In the same week that Pulitzer prizes were announced honoring the finest in American journalism, many in the far-right media worked to set news standards in mindless, awful behavior in the wake of the Boston attack.
Faced with covering the most important American terror news story in a decade, too many players opted to just make stuff up. Prompting witch hunts, they cast innocents as would-be killers and then couldn't be bothered with apologies.
Right before noon on April 16, the New York Post quietly surrendered and conceded its big scoop from the previous day, that 12 people had been killed by the Patriot's Day terrorist attack in Boston, could no longer be sustained.
The concession didn't come in the form of a correction or a clarification. (Rupert Murdoch's money-losing daily rarely bothers with such newsroom niceties). It simply appeared in a news story posted on the daily's website at 11:55 a.m., where any reference to 12 Boston victims was quietly dropped [emphasis added]:
The twin blasts killed at least three people and injured 176 -- including 17 in critical condition, authorities said today.
Four hours later, the Post reaffirmed that it had flushed its big scoop down the memory hole [emphasis added]:
A 29-year-old restaurant manager from suburban Boston and an 8-year-old boy from the city's Dorchester neighborhood were identified today as two of the three people killed in the Boston Marathon bombings.
But that wasn't all.
Right around 3 p.m. on April 16, the Post quietly conceded its other big scoop from the day before was wrong; its claim that a Saudi national student had been taken "into custody" by police, was tagged a "suspect". ("Suspect" was later amended to a "potential suspect.) That second embarrassing concession was announced on the daily's twitter feed:
Investigators rule out Saudi national as a suspect in Boston bombing after searching his apartment nyp.st/Zougoy-- New York Post (@nypost) April 16, 2013
It's not the most pressing question to ponder in the wake of the carnage that exploded in Boston, as authorities search for those responsible. But in terms of journalism and ethics and common sense, the Post's performance does make you wonder how a news organization, and even one owned by Rupert Murdoch, manages to get a story that wrong?
I understand it's the notoriously deceitful New York Post we're talking about. It's one thing to make stuff up about Democrats on behalf of the RNC while the Post proudly plays its role as cog in the Republican Noise Machine. But to completely botch, and so publicly, botch one of the biggest crime story in years?
If there's anything the Post, as a proud big-city tabloid, is supposed to be good at, it's big crime stories; working cop sources as well as sources buried deep inside the FBI and the federal government. The Post is supposed to be wired all across law enforcement, even if the breaking story unfolds in Boston.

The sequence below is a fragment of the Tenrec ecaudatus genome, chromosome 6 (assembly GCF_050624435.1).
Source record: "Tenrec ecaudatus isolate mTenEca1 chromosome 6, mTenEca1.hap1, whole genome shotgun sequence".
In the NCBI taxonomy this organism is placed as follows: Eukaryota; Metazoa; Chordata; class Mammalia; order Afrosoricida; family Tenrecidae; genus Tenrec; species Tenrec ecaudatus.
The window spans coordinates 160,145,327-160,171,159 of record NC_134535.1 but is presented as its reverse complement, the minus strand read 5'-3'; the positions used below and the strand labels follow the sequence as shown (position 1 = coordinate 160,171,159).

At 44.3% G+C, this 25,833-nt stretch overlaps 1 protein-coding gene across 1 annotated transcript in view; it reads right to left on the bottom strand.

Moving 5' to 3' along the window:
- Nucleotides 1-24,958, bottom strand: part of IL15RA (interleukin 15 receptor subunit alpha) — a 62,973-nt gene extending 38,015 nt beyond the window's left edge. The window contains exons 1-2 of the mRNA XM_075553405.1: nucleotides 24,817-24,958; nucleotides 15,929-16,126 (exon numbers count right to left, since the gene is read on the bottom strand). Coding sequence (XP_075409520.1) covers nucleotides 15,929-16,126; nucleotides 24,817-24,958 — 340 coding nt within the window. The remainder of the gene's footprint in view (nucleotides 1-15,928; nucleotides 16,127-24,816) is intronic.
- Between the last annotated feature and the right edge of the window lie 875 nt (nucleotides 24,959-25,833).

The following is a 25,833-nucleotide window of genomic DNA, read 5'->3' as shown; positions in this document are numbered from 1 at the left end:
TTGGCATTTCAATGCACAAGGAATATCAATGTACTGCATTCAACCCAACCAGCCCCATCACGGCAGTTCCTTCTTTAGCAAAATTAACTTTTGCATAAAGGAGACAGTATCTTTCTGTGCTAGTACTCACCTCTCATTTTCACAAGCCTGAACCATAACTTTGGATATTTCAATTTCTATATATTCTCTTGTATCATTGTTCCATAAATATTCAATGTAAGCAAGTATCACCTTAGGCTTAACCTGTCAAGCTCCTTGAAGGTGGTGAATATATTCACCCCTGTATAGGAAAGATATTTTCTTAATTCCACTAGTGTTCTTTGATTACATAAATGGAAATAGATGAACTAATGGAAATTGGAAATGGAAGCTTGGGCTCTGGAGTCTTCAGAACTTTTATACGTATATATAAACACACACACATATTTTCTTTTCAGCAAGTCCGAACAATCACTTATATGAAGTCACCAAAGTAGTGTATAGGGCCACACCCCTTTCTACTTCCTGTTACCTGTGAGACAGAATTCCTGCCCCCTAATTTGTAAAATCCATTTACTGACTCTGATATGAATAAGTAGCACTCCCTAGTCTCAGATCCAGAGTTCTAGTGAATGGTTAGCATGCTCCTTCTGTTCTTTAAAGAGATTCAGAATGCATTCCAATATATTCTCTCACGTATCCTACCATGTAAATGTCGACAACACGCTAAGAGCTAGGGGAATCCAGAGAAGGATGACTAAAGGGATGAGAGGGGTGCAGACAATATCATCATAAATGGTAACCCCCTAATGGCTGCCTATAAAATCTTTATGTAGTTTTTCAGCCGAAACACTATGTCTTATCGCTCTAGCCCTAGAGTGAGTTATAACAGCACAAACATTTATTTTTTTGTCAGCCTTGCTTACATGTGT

So this debacle is bad; really bad. Even for the New York Post.
On the heels of its latest quarterly report showing a doubling profits, News Corp. is still reeling from the fallout from the phone hacking scandal as six former News of the World journalists were arrested on February 13 for allegedly intercepting voice mails. Two of those arrested are still employed at News Corp.
According to a February 13 Bloomberg article:
News Corp.'s phone-hacking scandal is widening after London police arrested six more former journalists at its now-defunct News of the World tabloid and uncovered a new conspiracy to intercept voice mail.
Three men and three women suspected of hacking phone messages in 2005 and 2006 were arrested today and some homes are being searched, the Metropolitan Police Service said in a statement. Two of the people arrested currently work at News Corp.'s other U.K. tabloid, the Sun, Britain's best-selling daily title.
News Corp. has settled about 200 civil phone-hacking lawsuits. It faces as many as 100 more as police continue to notify victims, lawyers said at a London court hearing last week.
At least 55 journalists have been arrested in the last two years in connection with the phone hacking investigation.
These arrests, the latest in a long string of arrests and charges for News Corp. employees, are a reminder that the media conglomerate is far from free of its ethical challenges. According to Bloomberg, lawyer Mark Lewis said, "It comes as no surprise that the lines of investigation are widening ... There is a lot further to go, and ultimately this is a problem that will continue to have reverberations at the top of News Corp."
The ongoing investigation hasn't stopped CEO Rupert Murdoch from exploring new business ventures or racking up billions in profits. News Corp. reported net profits of $2.4 billion in the last three months of 2012, mostly related to gains from cable TV and new channel acquisitions, effectively doubling its profits from the same period in 2011.
News Corp. has paid more than $340 million in costs related to the phone hacking scandal.
Last year, News Corp. announced plans to split the company into separate publishing and entertainment divisions. On a quarterly earnings call February 6, News Corp. executives said the planned separation was on track "to be completed in approximately one year from the date of announcement."
The Wall Street Journal published an editorial defending the latest report by StudentsFirst, an education reform group run by former Washington, D.C., schools superintendent Michelle Rhee, and failed to disclose the education interests of its parent company, News Corp., and its reported financial link to the advocacy organization.